U
U These voltages have common amplitude, U
α=α In equation (25), α The application of these two voltages establishes a dipole field oriented at 45 degrees in the xy plane. However if one were to apply only one of these voltages and thus generate a dipole field oriented at 0 or 90 degrees in the xy plane one would observe anomalous instability of the effective stability limit of the quadrupole that is not associated with the frequency modulation. If the frequency modulation is turned off, this instability would appear as a periodic shifting of the stability limit. The period of this shifting would correspond to the frequency 2(1-α). To understand the origin of this shifting it is necessary to take a closer look at the character and the phase relationship between ion motion in the x and y dimensions for ions near the β Inspection of these recast x and y trajectory equations provides insight into the origin of the problem. These trajectory equations clearly show the ion motion as an oscillation having a frequency of exactly half the main field frequency, 1 in normalized frequency units, having a sinusoidally varying amplitude. This period of this amplitude variation or beats is determined by the frequency 1-β When ions are subjected to an auxiliary field having frequency of nearly half the r.f. frequency, the fixed phase relationship between x dimension motion, y dimension motion and the r.f. quadrupole field have important consequences. In this circumstance the flight time of an ion through the mass filter is so short that the frequency of the auxiliary field, α, is indistinguishable from the frequency of ion oscillation, which is 1 or f/2 in non-normalized units. The frequency difference is manifested in a shifting in the relative phase of the auxiliary field and the phase of ion motion, as determined by the r.f. field phase, for ions entering the quadrupole at different times. If the auxiliary field and the natural oscillation of the ion are in phase, then the amplitude of the ion's oscillation resonantly increases. If the auxiliary field and the natural oscillation of the ion are in quadrature, then there is no resonant coupling and the ion's motion is unaffected by the auxiliary field. In the case where the auxiliary field is oriented so as to cause resonance in a single dimension of motion, this periodic variation of the coupling of the auxiliary field to the motion of ions in transit results in the observed modulation of the effective stability limit of the mass filter. In the case where the auxiliary field is oriented so as to excite resonance equally in each dimension, the quadrature phase relationship in the natural motion in the x and y dimension results in no modulation of quadrupole stability limit. When the auxiliary field is in quadrature with ion motion in one dimension, it is in phase with ion motion the other dimension. The rate of ion radial displacement growth from the quadrupole's central axis is therefore time invariant. It is conceivable that the periodic shifting of the stability limit associated with auxiliary fields acting in a single dimension or unevenly in both dimensions could be used in a simple scheme to provide the ion beam modulation. In such a scheme, modulation of the auxiliary field frequency is not needed because the phase sensitive detector can be tuned to monitor the stability limit shift frequency. Adjustment of mass resolution can then be achieved by controlling the magnitude and frequency of the auxiliary field. However, because the required mass resolution as well as ion transit time changes as a function of ion mass, the auxiliary field frequency must be adjusted during the mass scan. This would result in change in the frequency of the stability limit shifting and therefore the encoding frequency of the ac ion current signal. The detection system will need to track these changes. Furthermore the frequency modulation schemes offer much finer control of the range of q There are alternative auxiliary field configurations that will also avoid unwanted modulation of the effective stability limit of the mass filter. One such field is produced by applying the differential voltages U
U
U As represented in equations (30) and (31), these voltages are essentially products of two sinusoidal terms. The second term varies at one-half the r.f. frequency and is phased so as to match the phase of ion motion in the corresponding dimension. The first term in each equation varies at a frequency α, which is very small relative to the frequency of r.f. The term having the frequency α in the expression for U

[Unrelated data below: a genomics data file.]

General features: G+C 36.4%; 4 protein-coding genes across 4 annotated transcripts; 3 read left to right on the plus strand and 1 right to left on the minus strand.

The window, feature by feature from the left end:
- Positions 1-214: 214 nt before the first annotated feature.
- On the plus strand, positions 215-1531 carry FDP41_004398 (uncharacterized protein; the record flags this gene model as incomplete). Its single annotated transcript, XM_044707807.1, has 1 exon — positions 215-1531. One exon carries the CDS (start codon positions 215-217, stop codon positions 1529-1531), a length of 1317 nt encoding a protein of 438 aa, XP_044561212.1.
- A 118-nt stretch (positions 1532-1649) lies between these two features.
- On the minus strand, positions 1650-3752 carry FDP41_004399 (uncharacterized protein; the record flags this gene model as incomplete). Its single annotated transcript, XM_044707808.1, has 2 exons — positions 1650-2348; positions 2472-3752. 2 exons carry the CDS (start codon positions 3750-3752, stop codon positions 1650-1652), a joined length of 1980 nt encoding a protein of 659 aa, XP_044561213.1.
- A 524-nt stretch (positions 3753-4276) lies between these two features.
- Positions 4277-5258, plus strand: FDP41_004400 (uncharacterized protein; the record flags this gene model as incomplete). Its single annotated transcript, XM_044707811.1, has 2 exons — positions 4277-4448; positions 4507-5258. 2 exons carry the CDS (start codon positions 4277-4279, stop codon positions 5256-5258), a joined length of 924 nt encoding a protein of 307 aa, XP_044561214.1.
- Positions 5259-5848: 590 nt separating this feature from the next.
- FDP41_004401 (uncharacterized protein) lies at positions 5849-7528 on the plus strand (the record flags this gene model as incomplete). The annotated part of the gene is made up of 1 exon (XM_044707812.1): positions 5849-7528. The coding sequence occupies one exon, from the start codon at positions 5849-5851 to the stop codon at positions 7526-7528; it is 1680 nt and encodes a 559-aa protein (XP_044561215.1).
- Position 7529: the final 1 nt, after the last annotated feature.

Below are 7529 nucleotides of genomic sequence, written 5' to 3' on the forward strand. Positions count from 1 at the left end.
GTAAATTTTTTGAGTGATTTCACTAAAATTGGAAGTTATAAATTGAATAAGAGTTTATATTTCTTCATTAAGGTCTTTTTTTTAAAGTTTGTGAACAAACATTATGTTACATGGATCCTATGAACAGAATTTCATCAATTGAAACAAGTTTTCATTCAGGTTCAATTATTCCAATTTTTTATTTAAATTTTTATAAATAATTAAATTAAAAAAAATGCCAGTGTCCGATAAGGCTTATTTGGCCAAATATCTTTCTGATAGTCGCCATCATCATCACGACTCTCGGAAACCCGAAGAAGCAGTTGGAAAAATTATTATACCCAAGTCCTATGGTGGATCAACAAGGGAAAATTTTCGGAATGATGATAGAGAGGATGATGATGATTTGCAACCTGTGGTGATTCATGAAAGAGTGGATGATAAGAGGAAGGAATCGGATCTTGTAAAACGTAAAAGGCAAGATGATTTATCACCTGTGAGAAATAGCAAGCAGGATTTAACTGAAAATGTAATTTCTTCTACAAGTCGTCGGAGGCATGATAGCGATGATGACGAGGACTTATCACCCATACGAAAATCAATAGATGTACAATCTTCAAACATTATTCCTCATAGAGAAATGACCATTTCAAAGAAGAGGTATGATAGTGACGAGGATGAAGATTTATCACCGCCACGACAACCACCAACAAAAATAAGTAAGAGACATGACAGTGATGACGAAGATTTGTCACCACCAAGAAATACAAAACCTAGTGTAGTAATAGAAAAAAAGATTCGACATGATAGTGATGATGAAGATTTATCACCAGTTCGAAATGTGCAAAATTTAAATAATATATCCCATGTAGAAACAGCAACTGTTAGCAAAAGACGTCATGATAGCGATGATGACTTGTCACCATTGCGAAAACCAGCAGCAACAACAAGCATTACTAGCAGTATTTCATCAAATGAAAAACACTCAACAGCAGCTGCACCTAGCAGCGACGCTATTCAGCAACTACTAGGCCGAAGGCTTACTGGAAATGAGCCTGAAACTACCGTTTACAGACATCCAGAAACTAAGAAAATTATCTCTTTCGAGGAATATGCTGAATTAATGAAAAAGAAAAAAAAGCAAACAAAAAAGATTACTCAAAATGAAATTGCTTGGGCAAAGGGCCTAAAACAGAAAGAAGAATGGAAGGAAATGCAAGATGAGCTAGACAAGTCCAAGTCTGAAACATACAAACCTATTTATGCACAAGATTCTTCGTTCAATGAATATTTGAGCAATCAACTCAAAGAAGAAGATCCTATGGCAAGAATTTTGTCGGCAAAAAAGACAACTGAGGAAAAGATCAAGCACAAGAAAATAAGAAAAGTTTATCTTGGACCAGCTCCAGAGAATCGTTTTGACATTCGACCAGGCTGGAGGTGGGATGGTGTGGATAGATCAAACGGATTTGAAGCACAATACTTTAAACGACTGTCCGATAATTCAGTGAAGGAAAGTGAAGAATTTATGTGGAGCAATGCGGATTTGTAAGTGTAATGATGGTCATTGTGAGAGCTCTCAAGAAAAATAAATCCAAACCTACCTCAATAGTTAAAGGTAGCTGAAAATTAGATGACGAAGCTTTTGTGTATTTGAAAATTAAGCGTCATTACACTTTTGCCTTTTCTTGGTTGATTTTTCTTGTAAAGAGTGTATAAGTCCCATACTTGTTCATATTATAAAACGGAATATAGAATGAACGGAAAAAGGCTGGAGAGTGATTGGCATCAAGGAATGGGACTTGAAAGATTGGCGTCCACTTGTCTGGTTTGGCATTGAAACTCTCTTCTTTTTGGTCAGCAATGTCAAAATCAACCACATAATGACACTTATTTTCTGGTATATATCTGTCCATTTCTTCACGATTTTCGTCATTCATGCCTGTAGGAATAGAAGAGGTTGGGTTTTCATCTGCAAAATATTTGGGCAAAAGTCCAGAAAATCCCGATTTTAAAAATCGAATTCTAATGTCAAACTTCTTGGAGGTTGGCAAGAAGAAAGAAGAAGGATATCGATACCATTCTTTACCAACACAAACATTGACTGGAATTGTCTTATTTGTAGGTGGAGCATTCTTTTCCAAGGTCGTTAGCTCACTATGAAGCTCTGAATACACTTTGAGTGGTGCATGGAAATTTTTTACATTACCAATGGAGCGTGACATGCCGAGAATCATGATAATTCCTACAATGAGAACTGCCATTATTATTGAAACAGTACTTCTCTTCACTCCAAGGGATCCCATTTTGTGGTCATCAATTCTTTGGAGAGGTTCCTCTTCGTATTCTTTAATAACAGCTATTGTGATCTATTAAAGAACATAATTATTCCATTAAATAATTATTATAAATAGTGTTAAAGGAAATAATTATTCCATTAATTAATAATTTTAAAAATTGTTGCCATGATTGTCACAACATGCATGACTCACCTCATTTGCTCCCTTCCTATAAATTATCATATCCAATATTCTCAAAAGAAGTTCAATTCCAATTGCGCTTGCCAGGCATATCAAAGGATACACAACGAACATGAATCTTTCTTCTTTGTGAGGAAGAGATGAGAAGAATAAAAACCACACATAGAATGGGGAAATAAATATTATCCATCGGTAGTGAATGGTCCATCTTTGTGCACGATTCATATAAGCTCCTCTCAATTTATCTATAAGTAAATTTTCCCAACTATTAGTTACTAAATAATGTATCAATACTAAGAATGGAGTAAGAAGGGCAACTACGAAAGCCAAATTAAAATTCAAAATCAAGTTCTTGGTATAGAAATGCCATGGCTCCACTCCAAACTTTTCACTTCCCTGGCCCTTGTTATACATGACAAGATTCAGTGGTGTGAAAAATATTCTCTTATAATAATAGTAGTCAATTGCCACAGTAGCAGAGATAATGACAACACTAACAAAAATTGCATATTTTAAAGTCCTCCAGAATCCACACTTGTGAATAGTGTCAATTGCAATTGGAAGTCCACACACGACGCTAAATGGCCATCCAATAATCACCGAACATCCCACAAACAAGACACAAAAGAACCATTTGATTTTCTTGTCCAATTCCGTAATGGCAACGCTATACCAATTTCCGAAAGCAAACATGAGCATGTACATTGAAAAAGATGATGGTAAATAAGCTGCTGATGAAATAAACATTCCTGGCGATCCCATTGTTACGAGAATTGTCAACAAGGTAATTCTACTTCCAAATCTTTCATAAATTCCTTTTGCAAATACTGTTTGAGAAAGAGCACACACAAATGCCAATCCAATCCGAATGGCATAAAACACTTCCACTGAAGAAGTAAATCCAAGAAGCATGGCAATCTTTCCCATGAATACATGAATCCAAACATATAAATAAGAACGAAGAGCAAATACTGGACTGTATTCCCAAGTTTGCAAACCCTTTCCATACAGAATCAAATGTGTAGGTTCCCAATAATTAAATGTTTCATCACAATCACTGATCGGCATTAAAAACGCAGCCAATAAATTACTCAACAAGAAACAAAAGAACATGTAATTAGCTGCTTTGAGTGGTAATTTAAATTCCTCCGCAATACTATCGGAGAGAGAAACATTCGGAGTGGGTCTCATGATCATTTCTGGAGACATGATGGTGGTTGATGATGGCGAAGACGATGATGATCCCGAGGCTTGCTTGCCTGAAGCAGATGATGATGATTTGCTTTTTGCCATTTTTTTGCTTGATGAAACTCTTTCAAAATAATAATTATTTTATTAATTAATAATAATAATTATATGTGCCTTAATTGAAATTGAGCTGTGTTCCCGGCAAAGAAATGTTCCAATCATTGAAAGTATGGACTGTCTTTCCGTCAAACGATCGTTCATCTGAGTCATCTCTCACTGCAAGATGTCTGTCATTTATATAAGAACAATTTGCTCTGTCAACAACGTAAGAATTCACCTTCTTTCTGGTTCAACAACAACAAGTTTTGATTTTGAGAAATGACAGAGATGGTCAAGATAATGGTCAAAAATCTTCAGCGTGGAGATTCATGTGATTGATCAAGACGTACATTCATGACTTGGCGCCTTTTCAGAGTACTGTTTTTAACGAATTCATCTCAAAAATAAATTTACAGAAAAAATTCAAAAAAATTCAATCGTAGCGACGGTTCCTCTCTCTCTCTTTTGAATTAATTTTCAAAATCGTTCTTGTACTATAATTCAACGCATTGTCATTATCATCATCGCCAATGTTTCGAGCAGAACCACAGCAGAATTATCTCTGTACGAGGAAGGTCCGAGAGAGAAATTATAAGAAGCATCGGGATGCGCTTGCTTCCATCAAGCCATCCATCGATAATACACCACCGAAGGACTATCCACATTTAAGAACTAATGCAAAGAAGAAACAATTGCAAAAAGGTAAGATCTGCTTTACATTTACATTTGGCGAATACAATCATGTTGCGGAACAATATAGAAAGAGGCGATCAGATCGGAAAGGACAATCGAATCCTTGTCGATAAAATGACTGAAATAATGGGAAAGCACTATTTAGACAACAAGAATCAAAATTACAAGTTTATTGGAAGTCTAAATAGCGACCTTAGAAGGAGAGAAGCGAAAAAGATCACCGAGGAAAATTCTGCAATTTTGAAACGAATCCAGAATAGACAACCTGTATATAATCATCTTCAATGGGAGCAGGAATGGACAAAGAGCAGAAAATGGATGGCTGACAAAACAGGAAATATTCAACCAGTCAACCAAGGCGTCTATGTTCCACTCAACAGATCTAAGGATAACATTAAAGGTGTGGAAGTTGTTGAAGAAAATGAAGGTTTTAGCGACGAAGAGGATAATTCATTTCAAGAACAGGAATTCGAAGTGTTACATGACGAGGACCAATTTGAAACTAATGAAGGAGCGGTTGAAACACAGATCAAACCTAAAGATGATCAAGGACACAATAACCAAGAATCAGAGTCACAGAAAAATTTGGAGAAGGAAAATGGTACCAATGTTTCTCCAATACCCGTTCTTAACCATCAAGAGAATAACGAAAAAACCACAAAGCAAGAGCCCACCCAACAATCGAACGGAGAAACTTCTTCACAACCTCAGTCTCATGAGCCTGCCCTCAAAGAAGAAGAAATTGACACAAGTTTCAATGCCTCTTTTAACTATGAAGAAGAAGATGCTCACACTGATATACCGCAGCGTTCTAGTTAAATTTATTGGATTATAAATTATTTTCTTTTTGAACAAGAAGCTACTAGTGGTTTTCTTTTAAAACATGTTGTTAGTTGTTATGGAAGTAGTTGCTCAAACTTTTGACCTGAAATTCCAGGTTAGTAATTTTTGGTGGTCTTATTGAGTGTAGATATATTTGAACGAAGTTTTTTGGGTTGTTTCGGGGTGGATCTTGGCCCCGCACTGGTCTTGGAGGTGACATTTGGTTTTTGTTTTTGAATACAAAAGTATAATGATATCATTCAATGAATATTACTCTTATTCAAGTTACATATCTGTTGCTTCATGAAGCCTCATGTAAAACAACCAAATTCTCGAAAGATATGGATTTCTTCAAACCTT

α=α The factors having the frequency of exactly ω/2 with appropriate quadrature phasing can be easily derived from the source fundamental r.f. frequency. The low frequency component, α, is an audio frequency that is easily adjusted and frequency modulated to track the optimal ion resonant frequency, β A simplified block diagram for a suitable mass spectrometer system is shown in FIG. 9. In this system the main r.f. voltage 21 is derived from a cosine voltage waveform of frequency ω. The amplitude of this cosine voltage is set by mixing or multiplying it with a control voltage U The success of this technique can be seen in FIGS. 10 and 11. FIG. 10 shows the detected ion current stairstep obtained during a 1.0 second scan of the range of r.f. voltage that corresponds to the transition of the ion mass 502 from stability to instability. The modulation of the auxiliary field frequency results in the observed ac ion current signal component that appears coincident with the stair step ion current transition. In this experiment the r.f. field frequency was 1002000 Hz. The ion's resonance frequencies were at 494800 Hz, which corresponds to β By changing the parameters of the resonance excitation, the sensitivity and resolution can be adjusted. FIG. 12 shows the effect of resonance excitation at β The described mass analysis methods using modulated resonance excitation are also applicable to tandem quadrupole instruments used for MS/MS analysis such as the quadrupole system described by Enke et al., U.S. Pat. No. 4,234,791. The first quadrupole (Q1) is operated such that the ion current carried by the parent ion of interest is modulated at a frequency f Straightforward application of modulated resonance excitation to MS/MS reveals a problem. The auxiliary field alters the ion trajectories resulting in increased radial displacements and velocities, making the ion beam unsuitable for efficient transfer to subsequent ion optical devices, such as a lens or a multipole collision cell. One solution is to use amplitude modulation instead of frequency modulation to encode the signal from Q1. Another solution is shown in FIG. 16. Q1 is shown as two sections which can either be separated by a simple aperture or closely spaced without an aperture. The electrical connections cause the excitation field to change phase in both the x and y dimensions by exactly 180°, so any energy gained in the first section is removed by the second section. Only those ions which achieve displacements that exceed either r Because we have successfully developed a mass analysis system in which the salient parameter is β The techniques incorporating resonance excitation without modulation to extend the mass range of the three dimensional quadrupole mass spectrometer (quadrupole ion trap mass spectrometers) are well established. At low values of q, the ion motion is primarily composed of a single sinusoidal component, therefore, the double sideband operation mode is not advantageous. Application of an auxiliary field resonant for a β The composite notch may also be created by establishing the two auxiliary fields so that they act in the same dimension. However, when the frequencies of these fields are close, the auxiliary fields do not independently affect ion transmission. The resulting composite notch in the ion transmission has a shallower slope which produces correspondingly poorer mass resolution when modulated. It is therefore preferable to produce one side of the composite notch with a field acting only in the x dimension and the other side of the notch with an auxiliary field acting only in the y dimension. FIG. 17 shows a composite notch with a lower edge at β It is also possible to produce multiple composite notches at different q The two opposite sides of a composite notch can also be modulated at different frequencies. The limitation is the actual width of the notches in terms of β The use of multiple composite notches in both Q1 and Q3 of a tandem r.f.-only mass spectrometer makes a true multiple reaction monitoring experiment possible in which nothing scans, or in which a scan of Q3 can monitor daughters of multiple parents, or in which a scan of Q1 can monitor parents of multiple daughters. Multiple, closely-spaced notches can also be used to provide wide ranges of q The most encouraging result is the resolution of mass 1466 using an r.f.-only quadrupole operated at 1,002,000 Hz as seen in FIG. 20. This figure was acquired with a quadrupole which has marginal performance at 1466 u in the normal r.f./DC operation mode. Similar resolution is achieved in the r.f./DC mode only at the expense of sensitivity. By comparison, the r.f.-only mode has more than 50 times as much intensity in terms of ion current at the detector, the signal that contains mass/intensity information. This result clearly demonstrates the projected advantages of increased sensitivity and resolution at high mass. A robust low mass analyzer is possible using higher r.f. frequencies and fast scan speeds. Such a system could exhibit high sensitivity and stable long term performance with readily achievable specifications using components that do not require ultra precise manufacturing techniques. The absence of DC voltages makes the r.f.-only quadrupole an ideal mass filter for monitoring the products of high energy collisions. The offset may be easily scanned to track the kinetic energy of the daughter ions, which will vary directly with mass due to kinetic energy partitioning in the fragmentation. Charging effects caused by dielectric films on the rods are eliminated. There are limitations to systems built with this technology. If a wide mass range instrument is required, modulation techniques must be used to achieve unit mass resolution. This limits scan speed, making capillary column GC at unit resolution impractical. Ion kinetic energy is limited by the fundamental frequency which, in a practical case, is set by the power needed to produce a required level of r.f. voltage across a given quadrupole structure and the corresponding voltage limit of that structure. Values of 3 kV at 1 MHz as used in the prototype are reasonable and give a mass range of several thousand Daltons. Patent Citations